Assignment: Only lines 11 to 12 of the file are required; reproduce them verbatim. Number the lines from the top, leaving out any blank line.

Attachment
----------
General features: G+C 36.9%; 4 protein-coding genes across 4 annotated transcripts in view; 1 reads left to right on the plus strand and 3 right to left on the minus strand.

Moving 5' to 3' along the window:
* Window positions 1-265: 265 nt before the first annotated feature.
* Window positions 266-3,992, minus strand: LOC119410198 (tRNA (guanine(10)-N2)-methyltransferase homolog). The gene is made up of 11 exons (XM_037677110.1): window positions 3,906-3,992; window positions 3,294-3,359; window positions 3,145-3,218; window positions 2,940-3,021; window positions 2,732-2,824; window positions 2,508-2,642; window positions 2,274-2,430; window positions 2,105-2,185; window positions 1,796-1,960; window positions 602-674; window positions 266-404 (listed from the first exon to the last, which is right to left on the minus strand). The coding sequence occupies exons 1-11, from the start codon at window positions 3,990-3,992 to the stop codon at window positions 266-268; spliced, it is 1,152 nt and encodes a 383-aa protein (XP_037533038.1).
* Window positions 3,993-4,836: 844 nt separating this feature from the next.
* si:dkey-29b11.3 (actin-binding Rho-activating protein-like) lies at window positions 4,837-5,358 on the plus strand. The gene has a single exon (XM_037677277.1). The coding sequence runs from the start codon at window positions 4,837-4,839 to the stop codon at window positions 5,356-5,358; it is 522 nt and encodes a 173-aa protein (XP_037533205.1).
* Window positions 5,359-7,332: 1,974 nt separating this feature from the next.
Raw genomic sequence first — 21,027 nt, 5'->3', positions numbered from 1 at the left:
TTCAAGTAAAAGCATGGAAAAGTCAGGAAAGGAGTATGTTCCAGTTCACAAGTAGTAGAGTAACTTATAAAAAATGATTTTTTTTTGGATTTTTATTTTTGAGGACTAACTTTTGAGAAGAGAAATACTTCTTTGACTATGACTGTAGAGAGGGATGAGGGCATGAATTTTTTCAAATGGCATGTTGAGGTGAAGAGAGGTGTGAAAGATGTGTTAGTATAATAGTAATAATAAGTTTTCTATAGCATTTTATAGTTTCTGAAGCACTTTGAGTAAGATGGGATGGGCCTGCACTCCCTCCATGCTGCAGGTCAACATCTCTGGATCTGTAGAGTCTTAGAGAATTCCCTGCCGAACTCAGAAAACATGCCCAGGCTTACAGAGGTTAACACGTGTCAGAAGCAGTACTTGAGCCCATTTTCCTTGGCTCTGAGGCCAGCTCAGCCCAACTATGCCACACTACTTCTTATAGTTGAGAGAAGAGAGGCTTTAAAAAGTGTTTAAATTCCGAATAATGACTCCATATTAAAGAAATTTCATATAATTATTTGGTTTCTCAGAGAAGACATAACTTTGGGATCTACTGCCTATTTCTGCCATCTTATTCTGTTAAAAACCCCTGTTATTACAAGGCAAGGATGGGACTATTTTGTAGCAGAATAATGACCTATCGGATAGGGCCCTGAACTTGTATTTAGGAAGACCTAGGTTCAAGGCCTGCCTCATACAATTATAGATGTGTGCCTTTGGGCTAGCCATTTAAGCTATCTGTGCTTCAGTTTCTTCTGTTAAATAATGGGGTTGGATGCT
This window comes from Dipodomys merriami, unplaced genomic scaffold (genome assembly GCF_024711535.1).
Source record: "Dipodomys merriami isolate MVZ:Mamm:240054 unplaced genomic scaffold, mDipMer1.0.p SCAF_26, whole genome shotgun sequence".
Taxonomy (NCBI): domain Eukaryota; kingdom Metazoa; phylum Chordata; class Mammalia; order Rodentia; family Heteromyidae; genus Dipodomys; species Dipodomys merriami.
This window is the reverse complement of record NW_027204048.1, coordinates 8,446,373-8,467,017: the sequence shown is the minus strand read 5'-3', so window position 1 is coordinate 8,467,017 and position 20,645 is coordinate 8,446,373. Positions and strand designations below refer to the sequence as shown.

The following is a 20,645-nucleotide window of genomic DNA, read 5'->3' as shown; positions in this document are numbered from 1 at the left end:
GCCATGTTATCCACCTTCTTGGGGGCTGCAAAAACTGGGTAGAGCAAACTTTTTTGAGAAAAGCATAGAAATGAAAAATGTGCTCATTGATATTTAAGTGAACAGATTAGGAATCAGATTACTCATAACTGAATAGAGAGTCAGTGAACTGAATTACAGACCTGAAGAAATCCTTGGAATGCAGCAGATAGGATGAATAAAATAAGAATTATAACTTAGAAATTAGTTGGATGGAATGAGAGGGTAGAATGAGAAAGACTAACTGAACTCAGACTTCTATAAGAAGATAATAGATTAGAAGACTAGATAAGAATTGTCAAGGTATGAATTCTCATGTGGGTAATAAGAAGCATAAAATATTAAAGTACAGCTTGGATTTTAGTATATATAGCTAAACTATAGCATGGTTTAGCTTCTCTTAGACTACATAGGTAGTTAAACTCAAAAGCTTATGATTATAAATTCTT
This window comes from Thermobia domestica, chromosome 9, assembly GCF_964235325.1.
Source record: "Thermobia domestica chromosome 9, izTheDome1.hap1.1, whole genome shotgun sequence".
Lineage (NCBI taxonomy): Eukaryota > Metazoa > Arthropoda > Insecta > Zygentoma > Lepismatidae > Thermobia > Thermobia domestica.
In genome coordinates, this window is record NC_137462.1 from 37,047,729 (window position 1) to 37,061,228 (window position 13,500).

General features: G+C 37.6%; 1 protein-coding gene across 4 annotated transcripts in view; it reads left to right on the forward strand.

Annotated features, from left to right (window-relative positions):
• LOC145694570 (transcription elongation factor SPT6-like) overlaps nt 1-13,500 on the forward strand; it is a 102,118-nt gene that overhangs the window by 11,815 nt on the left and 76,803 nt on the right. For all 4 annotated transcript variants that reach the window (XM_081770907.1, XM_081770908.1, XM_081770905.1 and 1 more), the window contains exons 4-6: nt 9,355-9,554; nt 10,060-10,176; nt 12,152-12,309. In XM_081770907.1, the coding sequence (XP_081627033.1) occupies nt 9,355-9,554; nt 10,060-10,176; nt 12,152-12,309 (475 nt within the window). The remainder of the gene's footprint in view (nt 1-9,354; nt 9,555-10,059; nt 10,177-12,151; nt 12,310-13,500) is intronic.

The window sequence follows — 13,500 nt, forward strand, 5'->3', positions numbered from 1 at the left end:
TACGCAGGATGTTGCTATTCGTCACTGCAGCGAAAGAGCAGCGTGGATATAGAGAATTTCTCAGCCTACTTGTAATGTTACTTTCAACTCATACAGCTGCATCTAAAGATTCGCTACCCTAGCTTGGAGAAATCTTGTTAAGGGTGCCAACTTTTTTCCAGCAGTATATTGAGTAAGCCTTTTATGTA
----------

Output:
Source record: "Dipodomys merriami isolate MVZ:Mamm:240054 unplaced genomic scaffold, mDipMer1.0.p SCAF_26, whole genome shotgun sequence".
Taxonomy (NCBI): domain Eukaryota; kingdom Metazoa; phylum Chordata; class Mammalia; order Rodentia; family Heteromyidae; genus Dipodomys; species Dipodomys merriami.